Today, most temples in Beijing hutongs are no longer gathering spaces for residents. Even religious functions are not conducted in temples. “Many of the temples have been turned into small business stores where local residents buy goods,” Ju said.
The Beijing municipal government has now stepped in, introducing renovations to restore the atmosphere of the past. The government invited urban planning technicians, conservationists and other professionals to address the poor conditions of the temples, update them for a better environment and modern living, and preserve the ancient sites.
People using the temples were given a choice to leave or stay. New apartments were provided to those who chose to leave; those who stayed were provided with spaces to stay as the restorations began. The work has been funded with financial subsidies set aside for Beijing hutongs. The renovation works have already transformed one of the yards into a few one-bedroom apartments with modern facilities where families can live.
Hou Lei, a planner for the Tiantan sub-district in Beijing and a scholar at the Central Academy of Fine Arts’ School of Architecture, said 1,332 residents left hutongs for modern communities. “Living space used to be less than 25 square metres, but after the evictions, the per capita living space had increased to 110 square metres.” Hou said. Vacant space will be used for public meetings and for entertainment and cultural activities as the work continues.
Hou and his team are scheduled to begin repairs at the Qinghua Temple in Tiatan sub-district. Although the temple has been there since the Qing and Ming dynasties, the central and front halls are still in good condition. The tiles, carved railings and cornices are also well-preserved. But the yard needs attention. “We will begin the works from inside the temple to repair the untidy yard and transform it into spectacular scenery,” Hou said. “We will then move to the ancient architectural repairs.” Hou’s team aims to make the venue available to the public when the repairs are completed.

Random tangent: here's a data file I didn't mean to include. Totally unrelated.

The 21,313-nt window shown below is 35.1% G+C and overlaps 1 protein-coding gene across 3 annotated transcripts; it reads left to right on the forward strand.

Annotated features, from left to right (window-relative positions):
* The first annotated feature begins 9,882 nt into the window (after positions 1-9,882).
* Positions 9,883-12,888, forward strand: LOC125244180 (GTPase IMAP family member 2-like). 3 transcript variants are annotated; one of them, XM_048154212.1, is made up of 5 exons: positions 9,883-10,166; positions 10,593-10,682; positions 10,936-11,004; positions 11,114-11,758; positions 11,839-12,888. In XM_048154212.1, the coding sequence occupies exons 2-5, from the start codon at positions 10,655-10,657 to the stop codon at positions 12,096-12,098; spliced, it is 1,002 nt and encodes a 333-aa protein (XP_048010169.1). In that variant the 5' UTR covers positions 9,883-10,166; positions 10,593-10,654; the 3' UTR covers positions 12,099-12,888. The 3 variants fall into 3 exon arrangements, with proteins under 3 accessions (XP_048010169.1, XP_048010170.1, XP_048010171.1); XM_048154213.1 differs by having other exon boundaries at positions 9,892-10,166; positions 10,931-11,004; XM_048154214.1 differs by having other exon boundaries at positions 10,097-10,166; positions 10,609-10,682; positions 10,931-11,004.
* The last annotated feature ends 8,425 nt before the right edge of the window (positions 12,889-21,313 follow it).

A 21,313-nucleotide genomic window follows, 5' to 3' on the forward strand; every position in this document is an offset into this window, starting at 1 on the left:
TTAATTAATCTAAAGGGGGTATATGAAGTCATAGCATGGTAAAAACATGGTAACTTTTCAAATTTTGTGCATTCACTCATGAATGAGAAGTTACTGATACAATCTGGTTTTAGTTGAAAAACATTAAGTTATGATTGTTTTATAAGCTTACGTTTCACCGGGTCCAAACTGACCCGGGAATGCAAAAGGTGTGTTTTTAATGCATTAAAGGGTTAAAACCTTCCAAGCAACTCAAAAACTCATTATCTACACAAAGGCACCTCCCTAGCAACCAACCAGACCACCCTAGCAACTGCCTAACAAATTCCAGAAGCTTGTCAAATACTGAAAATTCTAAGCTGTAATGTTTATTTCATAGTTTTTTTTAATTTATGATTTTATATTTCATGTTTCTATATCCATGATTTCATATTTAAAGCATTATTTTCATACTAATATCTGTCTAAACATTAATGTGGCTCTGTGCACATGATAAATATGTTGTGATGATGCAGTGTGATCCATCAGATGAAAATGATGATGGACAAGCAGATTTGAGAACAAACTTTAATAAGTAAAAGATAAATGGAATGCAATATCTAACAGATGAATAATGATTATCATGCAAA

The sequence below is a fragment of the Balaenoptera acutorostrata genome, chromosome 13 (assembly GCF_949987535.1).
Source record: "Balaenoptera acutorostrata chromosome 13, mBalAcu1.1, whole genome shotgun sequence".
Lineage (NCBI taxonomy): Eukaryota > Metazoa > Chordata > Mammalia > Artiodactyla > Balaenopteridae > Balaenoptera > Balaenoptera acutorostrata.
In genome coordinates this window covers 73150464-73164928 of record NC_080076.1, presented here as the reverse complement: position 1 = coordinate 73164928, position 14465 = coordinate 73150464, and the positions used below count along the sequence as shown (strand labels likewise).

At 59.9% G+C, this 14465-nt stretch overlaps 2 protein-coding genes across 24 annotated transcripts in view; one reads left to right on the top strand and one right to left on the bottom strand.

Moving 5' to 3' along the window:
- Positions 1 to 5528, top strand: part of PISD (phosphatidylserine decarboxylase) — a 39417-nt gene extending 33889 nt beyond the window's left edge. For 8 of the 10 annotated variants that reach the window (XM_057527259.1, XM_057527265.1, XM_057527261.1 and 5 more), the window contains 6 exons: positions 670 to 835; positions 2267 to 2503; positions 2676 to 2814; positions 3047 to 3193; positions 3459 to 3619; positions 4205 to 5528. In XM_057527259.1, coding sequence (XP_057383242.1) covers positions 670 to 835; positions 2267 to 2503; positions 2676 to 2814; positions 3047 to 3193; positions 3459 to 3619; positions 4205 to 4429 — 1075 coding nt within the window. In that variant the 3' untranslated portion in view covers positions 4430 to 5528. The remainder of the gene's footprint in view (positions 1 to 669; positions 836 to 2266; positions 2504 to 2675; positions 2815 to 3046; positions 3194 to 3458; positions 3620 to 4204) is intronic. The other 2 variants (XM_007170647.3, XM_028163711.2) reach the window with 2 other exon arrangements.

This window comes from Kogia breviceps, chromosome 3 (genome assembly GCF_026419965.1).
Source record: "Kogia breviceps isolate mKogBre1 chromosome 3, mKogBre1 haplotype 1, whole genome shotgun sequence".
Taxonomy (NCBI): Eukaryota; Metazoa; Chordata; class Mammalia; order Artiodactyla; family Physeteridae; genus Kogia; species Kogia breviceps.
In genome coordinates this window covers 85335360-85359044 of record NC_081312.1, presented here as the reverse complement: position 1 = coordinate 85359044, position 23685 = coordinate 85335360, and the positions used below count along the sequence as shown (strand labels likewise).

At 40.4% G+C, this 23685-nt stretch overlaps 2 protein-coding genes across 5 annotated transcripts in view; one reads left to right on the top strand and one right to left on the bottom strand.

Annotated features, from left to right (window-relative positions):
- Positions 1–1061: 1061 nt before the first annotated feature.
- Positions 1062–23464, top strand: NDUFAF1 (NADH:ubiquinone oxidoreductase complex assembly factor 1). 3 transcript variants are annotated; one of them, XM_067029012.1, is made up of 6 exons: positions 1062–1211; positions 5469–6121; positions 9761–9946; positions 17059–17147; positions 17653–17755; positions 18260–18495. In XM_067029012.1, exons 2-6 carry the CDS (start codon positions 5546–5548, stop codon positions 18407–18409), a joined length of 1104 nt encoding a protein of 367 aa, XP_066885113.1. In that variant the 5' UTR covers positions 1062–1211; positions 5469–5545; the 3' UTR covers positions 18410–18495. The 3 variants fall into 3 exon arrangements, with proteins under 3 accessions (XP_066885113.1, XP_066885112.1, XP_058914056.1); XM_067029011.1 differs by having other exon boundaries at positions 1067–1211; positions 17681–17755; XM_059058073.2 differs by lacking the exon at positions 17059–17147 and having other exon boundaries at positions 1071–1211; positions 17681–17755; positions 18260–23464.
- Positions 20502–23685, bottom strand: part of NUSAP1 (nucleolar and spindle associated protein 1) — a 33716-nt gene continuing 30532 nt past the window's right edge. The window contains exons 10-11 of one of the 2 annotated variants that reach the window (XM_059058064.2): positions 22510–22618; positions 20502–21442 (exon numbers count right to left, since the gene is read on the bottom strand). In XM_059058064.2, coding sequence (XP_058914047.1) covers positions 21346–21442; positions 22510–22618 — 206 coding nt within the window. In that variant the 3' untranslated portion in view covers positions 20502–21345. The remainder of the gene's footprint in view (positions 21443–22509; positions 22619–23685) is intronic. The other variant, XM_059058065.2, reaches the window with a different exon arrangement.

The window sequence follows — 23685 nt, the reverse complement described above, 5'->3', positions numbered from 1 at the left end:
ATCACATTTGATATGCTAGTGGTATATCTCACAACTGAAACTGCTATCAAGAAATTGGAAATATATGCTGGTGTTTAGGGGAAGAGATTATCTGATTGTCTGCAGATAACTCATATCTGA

The renovations will aim to recapture the historical appearance of the ancient royal temples. Renovators will not add colours or repaint the faded beams to keep their aged look. The original wooden pieces will be carefully reused to regain the authentic look, and only wood that has rotted wood will be replaced for the decayed pillars.
“To maintain the integrity of the designs, the original materials and craftsmanship will be applied,” Hou said. “We will not use modern glue and cement. The nails used will also resemble the traditional which were made of bamboo.” Bricks and the tools used to cut and polish them will be handmade. “These principles will educate the current generation about the old ways concerning architecture in China,” Hou said.
Lin Fan, an engineer and a former resident, said he can’t wait to see the temples after the renovations are finished. “I’ve been raised around these temples and I recognise their value to the residents. Walking through the structures enabled us to connect with the experiences of the people who lived in ancient times. I want to experience the feeling again because of the pride it brings,” Lin said.
Liu Jirong, a local student majoring in art at the Central Academy of Fine Arts, feels proud of the transformation. She said the beauty of the temples inspires her studies. Her favourite temple in Beijing is the Fayuan Temple, which she loves because of its rich history and beauty. But the temple is now in poor condition and she’s waiting for the restorations so she can relive her childhood moments.
“I would like to contribute to the repairs, particularly in refining the arts. This will be a perfect opportunity for me to practice what I’ve been learning,” she said. “Chinese architecture is rich in art, so it provides learners like me with motivation to learn more and work harder.“
The temple is also popular for housing many celebrities. Renowned Chinese poet Xu Zhimo and his Indian counterpart Rabindranath Tagore used to visit Fayuan Temple together in 1924. This adds to its cultural significance. The temple is now home to the China Buddhist Literature and Heritage Museum and the Buddhist Academy of China, and will remain there after the renovations. There are also plans to open it to the public.
With the effort to improve the conditions of the statues, walls, columns, pillars, roof, and gardens, the temples can regain their former place as public spaces that can accommodate traditional exhibitions “just as the temples were traditionally used”.
Weien Zhang is a Chinese student studying Master of Media Practice at the University of Sydney after studying Urban Studies in Toronto for five years. Contact: firstname.lastname@example.org.